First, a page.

Heart disease symptoms: New early sign discovered that could lead to a heart attack

Heart disease: Doctor explains how to reduce risk

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A lot of cases of heart disease that have the capability to lead to heart attacks and strokes do not result in symptoms before they are officially diagnosed. The new Edith Cowan University demonstrates that the accumulation of calcium in the major arteries outside the heart may predict future heart attacks and strokes.

The study, published in the Journal of the American Heart Association, may finally help doctors identify those at high risk for cardiovascular disease years in advance of symptoms.

Analysing 52 previous studies, a global team of researchers discovered that people with abdominal aortic calcification (AAC) were at two to four times higher risk of future cardiovascular ailments.

The study also concluded that the more prevalent the calcium in the blood vessel wall, the higher the risk of future cardiovascular disease.

Furthermore, patients with AAC as well as chronic kidney disease were at an even greater likelihood of suffering than those from the general population with AAC.

Calcium can build up in the blood vessel wall and harden the arteries, blocking blood supply or causing plaque rupture, which is a leading cause of heart attacks and strokes.

The factors contributing to artery calcification include: poor diet; a sedentary lifestyle; smoking; and genetics.

Predicting a ‘silent killer’

Professor Josh Lewis, lead researcher of the ECU’s School of Medical and Health Sciences said the findings offer a vital insight to the symptoms for cardiovascular health.

The Heart Foundation Future Leader Fellow said: “Heart disease is often a silent killer as many people don’t know they are at risk or that they have the early warning signs, such as abdominal or coronary artery calcification.

“The abdominal aorta is one of the first sites where the build-up of calcium in the arteries can occur – even before the heart. If we pick this up early, we can intervene and implement lifestyle and medication changes to help stop the condition progressing.”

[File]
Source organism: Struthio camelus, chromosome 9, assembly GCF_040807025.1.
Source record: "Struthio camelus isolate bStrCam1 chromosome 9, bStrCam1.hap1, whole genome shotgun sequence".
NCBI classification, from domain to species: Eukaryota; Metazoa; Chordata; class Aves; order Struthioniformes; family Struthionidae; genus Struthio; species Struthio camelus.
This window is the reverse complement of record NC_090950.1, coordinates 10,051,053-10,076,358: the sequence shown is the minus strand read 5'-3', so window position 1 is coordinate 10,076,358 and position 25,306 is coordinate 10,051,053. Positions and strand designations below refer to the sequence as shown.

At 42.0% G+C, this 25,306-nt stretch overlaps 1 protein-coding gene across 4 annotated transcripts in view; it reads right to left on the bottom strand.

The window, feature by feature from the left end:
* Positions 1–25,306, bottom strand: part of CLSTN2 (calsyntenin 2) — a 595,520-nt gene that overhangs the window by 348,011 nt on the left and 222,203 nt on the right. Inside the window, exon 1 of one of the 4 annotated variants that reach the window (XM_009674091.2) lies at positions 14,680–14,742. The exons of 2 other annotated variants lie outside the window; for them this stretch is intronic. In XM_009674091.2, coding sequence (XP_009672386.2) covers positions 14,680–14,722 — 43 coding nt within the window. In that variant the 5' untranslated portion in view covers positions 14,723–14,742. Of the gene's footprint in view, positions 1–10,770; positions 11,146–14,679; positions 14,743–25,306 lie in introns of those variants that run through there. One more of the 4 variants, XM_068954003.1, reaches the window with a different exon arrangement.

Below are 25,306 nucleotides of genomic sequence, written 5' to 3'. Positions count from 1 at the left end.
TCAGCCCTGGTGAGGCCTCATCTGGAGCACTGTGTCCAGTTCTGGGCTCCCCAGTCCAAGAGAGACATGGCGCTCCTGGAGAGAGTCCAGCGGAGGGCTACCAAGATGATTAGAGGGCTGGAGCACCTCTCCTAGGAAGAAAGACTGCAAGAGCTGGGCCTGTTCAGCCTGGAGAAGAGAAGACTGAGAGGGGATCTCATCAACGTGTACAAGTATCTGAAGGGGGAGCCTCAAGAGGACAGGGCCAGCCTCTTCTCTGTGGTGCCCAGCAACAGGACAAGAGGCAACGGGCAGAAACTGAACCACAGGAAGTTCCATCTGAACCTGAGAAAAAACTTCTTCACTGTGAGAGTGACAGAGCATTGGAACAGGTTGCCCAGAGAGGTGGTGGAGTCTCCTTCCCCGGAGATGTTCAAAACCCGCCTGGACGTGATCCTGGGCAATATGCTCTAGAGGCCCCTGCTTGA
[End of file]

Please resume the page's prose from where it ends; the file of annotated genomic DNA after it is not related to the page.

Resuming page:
Saving lives

Professor Lewis also hopes this discovery will progress to more people understanding their own risk of having a heart attack or stroke.

“Abdominal aortic calcification is often picked up incidentally in many routine tests, such as lateral spine scans from bone density machines or x-rays, and now we have a much better idea of the prognosis in these people when it is seen,” he said.

“This can signal an early warning for doctors that they need to investigate and assess their patient’s risk of heart attack or stroke.”

Professor Lewis’ aim is for patient’s to be able to make lifestyle changes and start preventative treatment up to three years earlier than normal in order to potentially save lives in the future.

This new study builds on Associate Professor Lewis’s recent research on using bone density scans and artificial intelligence to identify and quantify abdominal aortic calcification.

A promising future

Associate Professor Josh Lewis is supported in his position at ECU by the National Heart Foundation of Australia Future Leader Fellowship.

The Heart Foundation’s manager of clinical evidence, Amanda Buttery welcomed the study.

“The researchers found that evidence of abdominal aortic calcification in patients with no known cardiovascular disease may indicate that a more comprehensive cardiovascular risk assessment is required, including blood pressure and cholesterol testing or a Heart Health Check,” Ms Buttery said.

“The findings are promising, and the Heart Foundation would like to see more research in this area.”

Dr Perviz Asaria , co-author of a similar study published by Imperial College London, said: “Doctors are very good at treating heart attacks when they are the main cause of admission“

But we don’t do very well treating secondary heart attacks or at picking up subtle signs which might point to a heart attack death in the near future.”

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